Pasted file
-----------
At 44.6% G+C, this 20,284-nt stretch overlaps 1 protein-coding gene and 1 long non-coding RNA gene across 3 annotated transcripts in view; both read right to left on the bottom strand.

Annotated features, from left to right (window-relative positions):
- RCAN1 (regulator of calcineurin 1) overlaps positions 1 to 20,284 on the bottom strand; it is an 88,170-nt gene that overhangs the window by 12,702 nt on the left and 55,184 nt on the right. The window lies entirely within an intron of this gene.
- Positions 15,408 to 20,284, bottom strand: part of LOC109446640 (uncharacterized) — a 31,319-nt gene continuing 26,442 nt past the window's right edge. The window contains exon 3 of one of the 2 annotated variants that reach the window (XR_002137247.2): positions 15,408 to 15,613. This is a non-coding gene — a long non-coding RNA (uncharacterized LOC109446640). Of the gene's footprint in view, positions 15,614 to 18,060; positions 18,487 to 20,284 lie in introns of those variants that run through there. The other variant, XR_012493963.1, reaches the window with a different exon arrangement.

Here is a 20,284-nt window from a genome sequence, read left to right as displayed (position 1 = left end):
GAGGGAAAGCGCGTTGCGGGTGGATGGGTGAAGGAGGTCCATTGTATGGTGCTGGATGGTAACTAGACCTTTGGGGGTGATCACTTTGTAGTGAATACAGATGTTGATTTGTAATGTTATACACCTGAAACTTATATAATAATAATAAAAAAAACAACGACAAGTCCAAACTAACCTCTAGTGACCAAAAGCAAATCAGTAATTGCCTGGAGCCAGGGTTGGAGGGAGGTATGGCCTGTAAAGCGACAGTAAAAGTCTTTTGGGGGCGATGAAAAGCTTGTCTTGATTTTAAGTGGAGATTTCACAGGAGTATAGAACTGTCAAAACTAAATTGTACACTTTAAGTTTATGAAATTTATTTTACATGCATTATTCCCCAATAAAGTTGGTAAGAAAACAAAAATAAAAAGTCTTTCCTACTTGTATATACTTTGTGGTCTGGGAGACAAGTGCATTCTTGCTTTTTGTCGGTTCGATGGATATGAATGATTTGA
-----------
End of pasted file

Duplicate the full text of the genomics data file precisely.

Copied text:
At 44.6% G+C, this 20,284-nt stretch overlaps 1 protein-coding gene and 1 long non-coding RNA gene across 3 annotated transcripts in view; both read right to left on the bottom strand.

Annotated features, from left to right (window-relative positions):
- RCAN1 (regulator of calcineurin 1) overlaps positions 1 to 20,284 on the bottom strand; it is an 88,170-nt gene that overhangs the window by 12,702 nt on the left and 55,184 nt on the right. The window lies entirely within an intron of this gene.
- Positions 15,408 to 20,284, bottom strand: part of LOC109446640 (uncharacterized) — a 31,319-nt gene continuing 26,442 nt past the window's right edge. The window contains exon 3 of one of the 2 annotated variants that reach the window (XR_002137247.2): positions 15,408 to 15,613. This is a non-coding gene — a long non-coding RNA (uncharacterized LOC109446640). Of the gene's footprint in view, positions 15,614 to 18,060; positions 18,487 to 20,284 lie in introns of those variants that run through there. The other variant, XR_012493963.1, reaches the window with a different exon arrangement.

Here is a 20,284-nt window from a genome sequence, read left to right as displayed (position 1 = left end):
GAGGGAAAGCGCGTTGCGGGTGGATGGGTGAAGGAGGTCCATTGTATGGTGCTGGATGGTAACTAGACCTTTGGGGGTGATCACTTTGTAGTGAATACAGATGTTGATTTGTAATGTTATACACCTGAAACTTATATAATAATAATAAAAAAAACAACGACAAGTCCAAACTAACCTCTAGTGACCAAAAGCAAATCAGTAATTGCCTGGAGCCAGGGTTGGAGGGAGGTATGGCCTGTAAAGCGACAGTAAAAGTCTTTTGGGGGCGATGAAAAGCTTGTCTTGATTTTAAGTGGAGATTTCACAGGAGTATAGAACTGTCAAAACTAAATTGTACACTTTAAGTTTATGAAATTTATTTTACATGCATTATTCCCCAATAAAGTTGGTAAGAAAACAAAAATAAAAAGTCTTTCCTACTTGTATATACTTTGTGGTCTGGGAGACAAGTGCATTCTTGCTTTTTGTCGGTTCGATGGATATGAATGATTTGA